Brand strategy: Transparent vs. translucent
Transparency is an important part of most brand strategies these days.
We all know: When talking with the media, always be upfront and honest about who you represent. When using social media, don’t censor your fans’ thoughts and comments, even if they speak negatively about the brand (unless they’re derogatory or offensive to other users). Always be transparent.
While it’s necessary for brands to keep an honest face and always be clear about their motives, transparency might not be the most accurate word for the goal we’re all trying to achieve. Seth Godin makes an interesting point in his recent blog post, Transparent or translucent?
Here are his thoughts:
There’s an argument for transparency. If you make it easy for people to see right through you, the thinking goes, you are easier to trust.
The market, though, often seeks out the translucent. Things that glow. We’re drawn to the glow, to the illumination and warm feeling it brings.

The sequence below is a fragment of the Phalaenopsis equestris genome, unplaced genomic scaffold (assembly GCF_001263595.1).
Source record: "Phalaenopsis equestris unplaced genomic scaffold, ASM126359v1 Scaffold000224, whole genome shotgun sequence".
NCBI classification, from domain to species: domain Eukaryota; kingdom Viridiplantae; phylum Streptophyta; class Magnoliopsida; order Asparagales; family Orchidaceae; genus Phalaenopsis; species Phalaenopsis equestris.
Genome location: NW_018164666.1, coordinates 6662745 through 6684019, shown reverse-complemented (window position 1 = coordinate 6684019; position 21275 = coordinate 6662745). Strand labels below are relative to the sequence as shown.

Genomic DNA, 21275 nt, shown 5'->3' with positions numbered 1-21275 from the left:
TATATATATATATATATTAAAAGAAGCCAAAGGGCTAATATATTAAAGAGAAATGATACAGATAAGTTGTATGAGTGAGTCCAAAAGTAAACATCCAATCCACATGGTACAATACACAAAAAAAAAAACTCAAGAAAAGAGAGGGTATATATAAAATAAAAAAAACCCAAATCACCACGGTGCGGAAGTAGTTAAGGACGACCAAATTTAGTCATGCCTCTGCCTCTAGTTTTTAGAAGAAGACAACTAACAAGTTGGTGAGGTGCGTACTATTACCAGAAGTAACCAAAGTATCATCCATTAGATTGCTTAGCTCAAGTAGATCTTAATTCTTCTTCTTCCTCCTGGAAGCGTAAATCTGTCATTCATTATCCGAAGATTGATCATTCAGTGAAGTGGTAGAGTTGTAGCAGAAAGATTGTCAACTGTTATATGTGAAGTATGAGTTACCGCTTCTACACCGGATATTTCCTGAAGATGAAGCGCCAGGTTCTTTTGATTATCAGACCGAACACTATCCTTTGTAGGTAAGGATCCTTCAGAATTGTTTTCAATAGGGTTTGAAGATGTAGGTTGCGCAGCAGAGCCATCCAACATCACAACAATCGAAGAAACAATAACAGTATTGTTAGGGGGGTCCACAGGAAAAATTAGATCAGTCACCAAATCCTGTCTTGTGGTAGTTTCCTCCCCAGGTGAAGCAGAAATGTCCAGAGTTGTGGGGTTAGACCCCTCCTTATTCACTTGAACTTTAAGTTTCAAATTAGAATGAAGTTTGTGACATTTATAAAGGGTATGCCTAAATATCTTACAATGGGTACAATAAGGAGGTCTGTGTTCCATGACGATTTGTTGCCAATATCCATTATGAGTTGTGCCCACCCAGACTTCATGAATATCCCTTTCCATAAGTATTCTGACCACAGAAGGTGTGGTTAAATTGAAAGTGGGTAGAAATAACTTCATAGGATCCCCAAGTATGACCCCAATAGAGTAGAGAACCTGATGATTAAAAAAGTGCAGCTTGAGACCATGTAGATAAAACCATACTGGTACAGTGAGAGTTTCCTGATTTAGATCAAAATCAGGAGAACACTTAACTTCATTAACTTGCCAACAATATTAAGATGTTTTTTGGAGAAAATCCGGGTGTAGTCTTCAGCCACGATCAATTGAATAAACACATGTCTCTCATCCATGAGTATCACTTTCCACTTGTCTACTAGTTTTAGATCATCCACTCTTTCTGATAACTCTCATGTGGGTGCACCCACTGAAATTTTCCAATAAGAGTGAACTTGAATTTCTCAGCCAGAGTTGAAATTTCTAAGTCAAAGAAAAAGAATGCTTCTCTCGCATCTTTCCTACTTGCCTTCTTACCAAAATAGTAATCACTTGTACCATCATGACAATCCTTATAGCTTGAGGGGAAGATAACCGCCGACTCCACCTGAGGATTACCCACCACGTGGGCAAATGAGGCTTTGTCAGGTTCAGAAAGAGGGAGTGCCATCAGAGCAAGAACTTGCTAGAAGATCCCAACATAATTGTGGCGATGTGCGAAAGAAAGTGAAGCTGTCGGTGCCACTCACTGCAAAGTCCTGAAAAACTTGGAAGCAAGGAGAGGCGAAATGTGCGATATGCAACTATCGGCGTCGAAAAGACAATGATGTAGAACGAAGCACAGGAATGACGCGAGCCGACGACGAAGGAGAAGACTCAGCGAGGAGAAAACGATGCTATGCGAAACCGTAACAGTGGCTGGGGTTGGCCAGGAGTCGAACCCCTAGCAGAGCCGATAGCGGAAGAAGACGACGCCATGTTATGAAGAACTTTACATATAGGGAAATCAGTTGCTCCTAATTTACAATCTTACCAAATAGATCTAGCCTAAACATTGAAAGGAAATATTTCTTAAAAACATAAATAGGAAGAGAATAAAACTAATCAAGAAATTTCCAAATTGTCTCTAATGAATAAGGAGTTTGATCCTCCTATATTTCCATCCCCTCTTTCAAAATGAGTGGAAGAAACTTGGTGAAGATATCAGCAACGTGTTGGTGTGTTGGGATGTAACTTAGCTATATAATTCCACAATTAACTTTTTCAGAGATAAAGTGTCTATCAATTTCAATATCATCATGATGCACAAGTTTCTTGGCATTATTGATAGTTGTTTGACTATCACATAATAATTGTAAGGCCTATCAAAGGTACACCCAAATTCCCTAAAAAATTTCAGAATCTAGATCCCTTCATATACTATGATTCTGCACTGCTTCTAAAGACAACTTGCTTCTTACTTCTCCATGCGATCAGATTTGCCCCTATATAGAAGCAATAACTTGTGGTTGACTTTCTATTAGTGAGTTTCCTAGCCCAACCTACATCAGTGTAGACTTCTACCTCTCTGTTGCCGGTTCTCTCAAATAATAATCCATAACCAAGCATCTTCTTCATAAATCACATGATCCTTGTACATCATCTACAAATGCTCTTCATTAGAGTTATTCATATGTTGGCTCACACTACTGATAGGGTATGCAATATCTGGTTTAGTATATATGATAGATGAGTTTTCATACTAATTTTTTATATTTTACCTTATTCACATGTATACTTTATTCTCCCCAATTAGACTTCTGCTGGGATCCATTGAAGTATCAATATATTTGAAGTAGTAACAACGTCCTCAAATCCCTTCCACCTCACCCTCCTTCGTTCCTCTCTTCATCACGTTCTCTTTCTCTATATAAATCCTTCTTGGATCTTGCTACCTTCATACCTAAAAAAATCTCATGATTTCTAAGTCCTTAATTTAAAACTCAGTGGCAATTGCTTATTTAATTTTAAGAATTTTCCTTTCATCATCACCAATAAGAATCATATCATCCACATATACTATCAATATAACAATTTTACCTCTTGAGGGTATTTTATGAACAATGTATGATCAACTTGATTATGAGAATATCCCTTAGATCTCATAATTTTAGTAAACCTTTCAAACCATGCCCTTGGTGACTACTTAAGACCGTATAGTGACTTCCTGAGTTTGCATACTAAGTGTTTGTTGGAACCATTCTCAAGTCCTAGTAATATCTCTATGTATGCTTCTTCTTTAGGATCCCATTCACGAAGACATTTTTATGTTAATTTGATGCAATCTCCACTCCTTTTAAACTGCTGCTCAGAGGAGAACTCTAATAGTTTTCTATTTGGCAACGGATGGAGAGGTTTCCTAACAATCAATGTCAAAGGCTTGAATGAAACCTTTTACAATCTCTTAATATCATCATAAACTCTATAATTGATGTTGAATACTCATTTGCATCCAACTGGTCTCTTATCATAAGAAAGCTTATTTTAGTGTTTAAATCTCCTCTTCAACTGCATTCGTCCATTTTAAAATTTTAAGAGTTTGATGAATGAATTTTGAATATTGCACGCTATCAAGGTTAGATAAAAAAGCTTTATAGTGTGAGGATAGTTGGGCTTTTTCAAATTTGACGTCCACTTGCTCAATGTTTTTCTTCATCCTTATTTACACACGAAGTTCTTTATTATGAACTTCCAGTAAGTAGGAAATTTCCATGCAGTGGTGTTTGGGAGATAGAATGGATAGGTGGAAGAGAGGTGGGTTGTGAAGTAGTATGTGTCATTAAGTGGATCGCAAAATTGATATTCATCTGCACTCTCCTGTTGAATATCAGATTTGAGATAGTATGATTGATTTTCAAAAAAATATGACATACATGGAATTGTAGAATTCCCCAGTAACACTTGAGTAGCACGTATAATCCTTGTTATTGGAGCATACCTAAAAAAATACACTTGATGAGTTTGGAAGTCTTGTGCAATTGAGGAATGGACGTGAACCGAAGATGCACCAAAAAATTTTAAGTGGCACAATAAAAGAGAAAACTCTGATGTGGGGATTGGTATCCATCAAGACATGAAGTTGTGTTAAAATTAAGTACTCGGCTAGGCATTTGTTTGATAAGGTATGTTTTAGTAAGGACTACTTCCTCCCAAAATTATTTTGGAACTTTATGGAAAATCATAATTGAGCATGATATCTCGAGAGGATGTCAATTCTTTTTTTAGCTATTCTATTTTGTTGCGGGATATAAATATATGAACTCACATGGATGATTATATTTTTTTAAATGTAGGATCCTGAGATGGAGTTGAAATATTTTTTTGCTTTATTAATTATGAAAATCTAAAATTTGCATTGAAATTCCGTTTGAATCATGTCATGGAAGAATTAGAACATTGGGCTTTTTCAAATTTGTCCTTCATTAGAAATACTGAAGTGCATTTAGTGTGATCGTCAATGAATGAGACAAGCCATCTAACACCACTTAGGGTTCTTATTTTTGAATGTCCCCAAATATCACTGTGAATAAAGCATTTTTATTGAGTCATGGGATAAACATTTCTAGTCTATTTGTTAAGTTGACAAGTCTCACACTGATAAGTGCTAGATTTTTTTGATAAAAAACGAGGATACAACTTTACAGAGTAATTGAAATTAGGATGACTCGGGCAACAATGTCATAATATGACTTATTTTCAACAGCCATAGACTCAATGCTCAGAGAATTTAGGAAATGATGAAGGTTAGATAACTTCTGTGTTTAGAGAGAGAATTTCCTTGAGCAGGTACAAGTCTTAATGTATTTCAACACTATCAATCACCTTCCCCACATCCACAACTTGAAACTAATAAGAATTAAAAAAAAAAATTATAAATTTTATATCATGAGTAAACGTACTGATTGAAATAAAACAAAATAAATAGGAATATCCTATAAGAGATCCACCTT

We’d like our tools and our replaceable institutions to be transparent. We want the bank and the radiologist and the tax man to be totally clear and invisible, so they can get out of the way and we can focus on what’s true.
But the brands and experiences and legends that lead to stories and affection and connection–it would be better if they glowed instead.
Seth makes a good point. We don’t want to be clear and invisible – a state that makes us easy to look past and ignore. We want to be clear enough to show our heart, our intentions and our goals, but bright enough to capture the attention and affection of the audiences we’re trying to reach.
Would you rather be transparent or translucent? What do you or the brands you represent do to be more translucent?